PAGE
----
It remains to be seen how investors will respond to him reiterating his message yet again. Initial signs are that it didn’t land, with yields continuing to rise in the wake of his remarks. Thus nervous anticipation of a 2013-like taper tantrum is unlikely to disappear as long as there are fears of economies overheating and inflation reappearing. 

BlackRock has adjusted its positioning in anticipation of rising nominal US yields in response to a strengthening economy, a huge fiscal impulse and rising inflation. It says it has increased its underweight in US Treasuries “on a tactical basis”.

In its latest Global Economic Commentary, it says: “We expect central banks to lean against any market concerns around rising debt levels and to keep interest rates low for now. Yet if the narrative on high debt levels, combined with rising inflation, were to change, it could eventually undermine the markets’ faith in the low-rate regime – with implications across asset classes.”

South African government bond yields have been following US bond yields higher. While the bond market received an immediate boost from a well-received National Budget, SA bond yields reversed direction when US bond yields continued their march higher to 1.45% during their trading day. 

Prescient Investment Management head of bonds Reza Ismail describes the SA bond market’s response to the US bond sell-off as “reactionary” and he expects it to be a short-lived phenomenon. He says the train of logic is that if central banks do tighten financial conditions, it would increase the opportunity cost of investing abroad, strengthen the US dollar and create a risk-off emerging market environment where capital again flows out of places like SA, Brazil, Mexico and Poland – a narrative he does not agree with. 

A more circumspect narrative, he says, is to recognise that US yields are marching incrementally higher off a very low base level of 1.3% even though break-evens are at five-year highs.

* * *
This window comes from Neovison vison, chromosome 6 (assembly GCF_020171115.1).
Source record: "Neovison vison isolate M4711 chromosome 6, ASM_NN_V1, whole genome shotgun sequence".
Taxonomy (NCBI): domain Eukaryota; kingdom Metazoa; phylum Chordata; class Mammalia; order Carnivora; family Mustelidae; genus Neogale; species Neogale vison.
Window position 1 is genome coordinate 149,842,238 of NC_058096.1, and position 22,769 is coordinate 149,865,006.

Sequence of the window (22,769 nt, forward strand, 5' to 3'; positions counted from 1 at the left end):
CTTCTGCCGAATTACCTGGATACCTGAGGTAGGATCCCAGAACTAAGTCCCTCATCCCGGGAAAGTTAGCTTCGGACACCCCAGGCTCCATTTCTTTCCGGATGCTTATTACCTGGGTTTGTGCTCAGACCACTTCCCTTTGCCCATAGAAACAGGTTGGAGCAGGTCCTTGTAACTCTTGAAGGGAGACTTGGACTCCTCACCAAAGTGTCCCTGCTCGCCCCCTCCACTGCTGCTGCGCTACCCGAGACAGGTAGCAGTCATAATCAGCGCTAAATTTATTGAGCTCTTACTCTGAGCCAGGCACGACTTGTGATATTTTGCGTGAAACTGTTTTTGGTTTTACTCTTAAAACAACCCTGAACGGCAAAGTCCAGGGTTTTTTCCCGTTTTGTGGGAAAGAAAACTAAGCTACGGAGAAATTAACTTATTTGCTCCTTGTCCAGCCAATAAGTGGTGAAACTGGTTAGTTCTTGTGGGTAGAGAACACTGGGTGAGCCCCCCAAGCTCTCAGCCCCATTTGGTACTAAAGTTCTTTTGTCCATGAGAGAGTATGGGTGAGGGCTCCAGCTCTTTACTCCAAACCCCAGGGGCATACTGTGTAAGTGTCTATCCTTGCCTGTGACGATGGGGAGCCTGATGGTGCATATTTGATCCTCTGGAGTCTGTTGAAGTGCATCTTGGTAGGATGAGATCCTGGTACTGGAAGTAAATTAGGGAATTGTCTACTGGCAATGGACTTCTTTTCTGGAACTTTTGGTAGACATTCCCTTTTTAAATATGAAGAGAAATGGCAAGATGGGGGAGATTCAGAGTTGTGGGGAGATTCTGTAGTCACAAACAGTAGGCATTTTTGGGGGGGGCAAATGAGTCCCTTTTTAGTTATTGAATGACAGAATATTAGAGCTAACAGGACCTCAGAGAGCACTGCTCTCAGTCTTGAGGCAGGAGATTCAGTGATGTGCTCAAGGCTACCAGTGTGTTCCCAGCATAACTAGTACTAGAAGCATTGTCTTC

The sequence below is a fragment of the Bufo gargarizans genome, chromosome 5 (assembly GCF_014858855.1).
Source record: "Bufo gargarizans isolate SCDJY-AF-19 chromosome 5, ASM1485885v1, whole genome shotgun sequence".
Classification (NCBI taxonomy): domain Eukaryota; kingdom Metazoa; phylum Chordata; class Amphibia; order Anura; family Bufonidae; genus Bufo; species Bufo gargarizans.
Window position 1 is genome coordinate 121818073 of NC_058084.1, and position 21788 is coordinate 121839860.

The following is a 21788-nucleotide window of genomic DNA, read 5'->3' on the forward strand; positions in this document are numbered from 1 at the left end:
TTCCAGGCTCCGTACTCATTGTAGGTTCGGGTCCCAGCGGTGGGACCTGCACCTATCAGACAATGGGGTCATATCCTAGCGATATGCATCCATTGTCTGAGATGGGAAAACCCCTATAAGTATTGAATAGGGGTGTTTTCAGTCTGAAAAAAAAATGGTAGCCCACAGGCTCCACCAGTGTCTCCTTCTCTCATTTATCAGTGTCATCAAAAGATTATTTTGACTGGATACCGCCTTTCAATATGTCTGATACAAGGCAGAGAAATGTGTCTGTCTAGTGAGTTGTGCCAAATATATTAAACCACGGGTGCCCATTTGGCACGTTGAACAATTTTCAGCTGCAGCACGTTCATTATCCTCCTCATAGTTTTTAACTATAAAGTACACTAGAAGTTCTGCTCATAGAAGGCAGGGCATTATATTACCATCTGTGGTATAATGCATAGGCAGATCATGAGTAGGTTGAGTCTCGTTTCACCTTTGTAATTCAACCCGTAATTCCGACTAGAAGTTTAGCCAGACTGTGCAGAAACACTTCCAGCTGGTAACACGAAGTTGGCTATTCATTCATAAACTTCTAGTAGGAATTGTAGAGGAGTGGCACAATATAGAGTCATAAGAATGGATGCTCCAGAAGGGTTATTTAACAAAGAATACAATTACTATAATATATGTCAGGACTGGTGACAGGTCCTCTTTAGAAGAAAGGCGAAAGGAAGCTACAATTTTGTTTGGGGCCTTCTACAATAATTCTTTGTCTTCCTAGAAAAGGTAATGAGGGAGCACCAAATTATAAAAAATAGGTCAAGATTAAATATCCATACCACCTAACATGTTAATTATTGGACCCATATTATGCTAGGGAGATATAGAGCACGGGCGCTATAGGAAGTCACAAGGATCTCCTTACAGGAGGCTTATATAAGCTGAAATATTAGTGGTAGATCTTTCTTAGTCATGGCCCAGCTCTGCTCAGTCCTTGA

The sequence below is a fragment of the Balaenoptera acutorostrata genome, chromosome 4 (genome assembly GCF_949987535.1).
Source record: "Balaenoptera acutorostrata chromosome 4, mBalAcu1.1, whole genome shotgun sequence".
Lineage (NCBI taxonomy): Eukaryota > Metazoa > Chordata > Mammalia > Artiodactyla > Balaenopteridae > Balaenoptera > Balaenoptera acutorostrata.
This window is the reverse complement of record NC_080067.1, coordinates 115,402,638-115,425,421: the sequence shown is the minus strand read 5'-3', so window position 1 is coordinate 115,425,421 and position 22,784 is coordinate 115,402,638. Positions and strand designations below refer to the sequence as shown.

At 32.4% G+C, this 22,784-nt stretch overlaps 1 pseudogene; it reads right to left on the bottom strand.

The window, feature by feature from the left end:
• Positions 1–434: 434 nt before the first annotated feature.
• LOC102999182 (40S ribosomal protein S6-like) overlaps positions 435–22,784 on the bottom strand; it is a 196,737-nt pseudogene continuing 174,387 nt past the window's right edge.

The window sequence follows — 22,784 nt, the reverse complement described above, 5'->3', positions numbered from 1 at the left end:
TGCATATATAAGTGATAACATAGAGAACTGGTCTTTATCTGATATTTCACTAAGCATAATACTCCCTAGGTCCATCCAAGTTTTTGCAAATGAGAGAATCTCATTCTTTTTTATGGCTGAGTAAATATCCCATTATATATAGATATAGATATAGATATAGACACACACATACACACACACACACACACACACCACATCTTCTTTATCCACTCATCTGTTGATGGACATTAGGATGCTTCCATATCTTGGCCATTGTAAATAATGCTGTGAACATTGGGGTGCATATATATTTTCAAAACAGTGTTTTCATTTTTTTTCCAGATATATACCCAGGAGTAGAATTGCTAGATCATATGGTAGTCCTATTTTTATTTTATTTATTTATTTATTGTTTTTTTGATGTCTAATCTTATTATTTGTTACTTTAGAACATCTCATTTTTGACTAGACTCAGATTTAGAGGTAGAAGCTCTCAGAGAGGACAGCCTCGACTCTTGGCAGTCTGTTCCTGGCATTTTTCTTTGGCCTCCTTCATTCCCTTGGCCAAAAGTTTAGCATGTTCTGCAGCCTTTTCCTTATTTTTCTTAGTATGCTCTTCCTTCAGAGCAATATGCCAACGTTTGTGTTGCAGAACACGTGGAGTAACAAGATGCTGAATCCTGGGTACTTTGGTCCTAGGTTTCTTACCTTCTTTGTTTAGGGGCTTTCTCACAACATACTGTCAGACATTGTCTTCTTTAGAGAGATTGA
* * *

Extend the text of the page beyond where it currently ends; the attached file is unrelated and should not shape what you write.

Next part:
“Financial conditions globally are still very loose and accommodative, liquidity is plentiful, and developed market central banks will maintain these accommodative policy environments until there are actual, meaningful increases in consumption-based inflation prints.”

Ismail believes an accommodative policy backdrop, with global aggregate demand improving, will mean that there will still be significant support for selected emerging market destinations that offer high real yields and that SA yields still stand to compress meaningfully.

The hyper-sensitivity of bond investors to as yet unconfirmed narratives that we are seeing at the moment highlights that we can expect to experience much more volatility to come, particularly since the road ahead is so unpredictable.

When we do reach the point when the central banks decide they need to begin unwinding the exceptionally loose monetary policy that has prevailed since the 2008 financial crisis, it’s anyone’s bet whether they will be able to do so without setting in motion a series of financial market meltdowns. 

But for now, there is a good reason to believe that investors are worrying about something that may not even transpire – and, as the saying goes, “Worry is like a rocking chair: it gives you something to do but never gets you anywhere.” DM/BM